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Meta Lost $230 Billion Overnight. What Does That Mean For Publishers?

By OpenWeb

As dark as recent Facebook history has become, yesterday was a particularly bleak chapter. The stock of its parent company, Meta, fell by 26.4%, knocking $230 billion off its market value overnight. 

The cause? Most analysts agree it’s Apple—specifically, Apple’s new privacy policies, which allows iPhone users to opt-out of being tracked by the apps they use. When Meta’s CFO announced that those policies would cost the company $10 billion in sales in 2022, the stock began to tumble.

At the core of this story is something marketers have been fretting about for years: the end of the third-party cookie regime that has been the be-all-end-all of internet advertising for over a decade, and the fuel to the fire of Facebook’s historic growth. That coming reality has been discussed endlessly on marketing blogs, but as of yesterday, it’s officially front-page news. 

Between Apple’s new policies and Google’s looming cookie phase-out, the digital advertising ecosystem is going through its most significant upheaval in years (which, for an industry defined by upheaval, is saying something). Meta’s decline—the biggest one-day retreat in US history—is just the most spectacular symptom of a change that affects thousands of companies all over the country.

So: what’s it all mean for publishers?

For the immediate future, third-party cookies certainly still have value. But publishers who fail to develop a game plan for the coming post-cookie world are setting themselves up for massive trouble down the line. And any post-cookie game plan would be incomplete without a focus on first-party data strategies.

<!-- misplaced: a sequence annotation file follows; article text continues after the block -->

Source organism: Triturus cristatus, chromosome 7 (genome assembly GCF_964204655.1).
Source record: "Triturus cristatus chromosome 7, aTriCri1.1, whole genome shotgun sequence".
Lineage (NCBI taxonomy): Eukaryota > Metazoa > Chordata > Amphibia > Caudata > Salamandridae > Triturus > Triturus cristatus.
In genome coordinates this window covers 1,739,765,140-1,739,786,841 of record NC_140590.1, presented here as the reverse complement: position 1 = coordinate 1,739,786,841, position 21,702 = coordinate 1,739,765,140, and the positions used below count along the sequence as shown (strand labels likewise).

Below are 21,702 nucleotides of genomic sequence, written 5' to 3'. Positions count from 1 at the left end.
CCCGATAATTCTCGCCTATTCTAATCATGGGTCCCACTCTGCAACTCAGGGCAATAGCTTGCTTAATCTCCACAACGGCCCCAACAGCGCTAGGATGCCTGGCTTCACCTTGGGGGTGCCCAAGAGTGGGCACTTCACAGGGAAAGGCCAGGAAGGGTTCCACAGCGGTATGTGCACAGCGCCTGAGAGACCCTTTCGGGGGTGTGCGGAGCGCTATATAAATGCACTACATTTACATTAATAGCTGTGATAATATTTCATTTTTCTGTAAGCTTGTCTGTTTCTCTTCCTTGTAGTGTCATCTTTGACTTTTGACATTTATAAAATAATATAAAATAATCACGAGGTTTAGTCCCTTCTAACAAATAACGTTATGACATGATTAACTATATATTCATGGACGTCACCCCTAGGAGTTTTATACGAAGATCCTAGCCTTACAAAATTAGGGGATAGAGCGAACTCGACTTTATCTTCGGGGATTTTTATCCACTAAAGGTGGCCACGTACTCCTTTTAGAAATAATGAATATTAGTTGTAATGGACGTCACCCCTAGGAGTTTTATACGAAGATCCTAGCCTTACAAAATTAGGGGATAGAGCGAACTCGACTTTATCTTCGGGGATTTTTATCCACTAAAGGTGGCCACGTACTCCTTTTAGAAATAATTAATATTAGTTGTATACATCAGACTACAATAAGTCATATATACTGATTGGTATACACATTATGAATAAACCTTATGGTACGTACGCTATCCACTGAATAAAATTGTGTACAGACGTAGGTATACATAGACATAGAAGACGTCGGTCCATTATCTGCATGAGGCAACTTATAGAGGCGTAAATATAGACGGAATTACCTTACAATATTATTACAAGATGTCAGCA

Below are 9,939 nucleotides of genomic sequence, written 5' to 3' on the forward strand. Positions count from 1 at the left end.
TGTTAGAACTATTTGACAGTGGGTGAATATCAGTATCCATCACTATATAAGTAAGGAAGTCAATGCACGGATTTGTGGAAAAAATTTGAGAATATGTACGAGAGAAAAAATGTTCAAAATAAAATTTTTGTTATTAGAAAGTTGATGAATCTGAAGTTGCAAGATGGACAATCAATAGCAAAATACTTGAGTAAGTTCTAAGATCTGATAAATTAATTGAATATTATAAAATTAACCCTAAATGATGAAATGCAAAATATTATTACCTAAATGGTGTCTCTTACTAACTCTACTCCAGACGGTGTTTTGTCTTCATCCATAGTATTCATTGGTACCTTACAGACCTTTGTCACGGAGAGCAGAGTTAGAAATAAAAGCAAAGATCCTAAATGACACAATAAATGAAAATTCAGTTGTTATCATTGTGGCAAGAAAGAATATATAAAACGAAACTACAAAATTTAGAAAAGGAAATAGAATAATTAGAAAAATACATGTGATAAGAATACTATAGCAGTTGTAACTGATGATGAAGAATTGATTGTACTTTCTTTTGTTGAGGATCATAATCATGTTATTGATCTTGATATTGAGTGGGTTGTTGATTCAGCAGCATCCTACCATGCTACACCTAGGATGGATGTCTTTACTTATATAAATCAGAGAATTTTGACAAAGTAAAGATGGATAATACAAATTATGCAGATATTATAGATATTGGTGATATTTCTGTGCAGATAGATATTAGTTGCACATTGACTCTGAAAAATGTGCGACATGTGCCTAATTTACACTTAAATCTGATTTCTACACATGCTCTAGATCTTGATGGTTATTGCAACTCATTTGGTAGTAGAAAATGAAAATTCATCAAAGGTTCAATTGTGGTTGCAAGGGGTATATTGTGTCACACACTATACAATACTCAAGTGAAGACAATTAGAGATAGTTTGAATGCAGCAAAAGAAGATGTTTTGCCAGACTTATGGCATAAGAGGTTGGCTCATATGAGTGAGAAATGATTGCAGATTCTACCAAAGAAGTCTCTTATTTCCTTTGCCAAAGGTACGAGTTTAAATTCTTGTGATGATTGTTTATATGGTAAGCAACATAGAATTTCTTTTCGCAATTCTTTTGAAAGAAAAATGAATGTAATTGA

First-party data—data collected directly from your readers, as they read and interact with your content—is just as effective as third-party data when it comes to targeting readers. It also happens to be less invasive, and much cheaper to acquire. And unlike third-party data, it’s not going anywhere anytime soon. 

At OpenWeb, we believe the best route to first-party data is through building a community rooted in healthy conversation––the kinds of vibrant, non-toxic discussions that keep readers coming back. Active communities provide opportunities for better advertising experiences as third-party cookies fade away—and valuable first-party signals about what’s working (and what isn’t) that empower publishers to craft their content accordingly.

This is the basis of a content strategy that readers back more often, and acquiring still more first-party data.

Best-in-class social experiences, re-engagement tools, and identity solutions help publishers build the kinds of communities they need in order to compete in the years ahead. Let Meta’s very bad day be a warning: the post-cookie world is coming for us all. The best thing to do is plan ahead.

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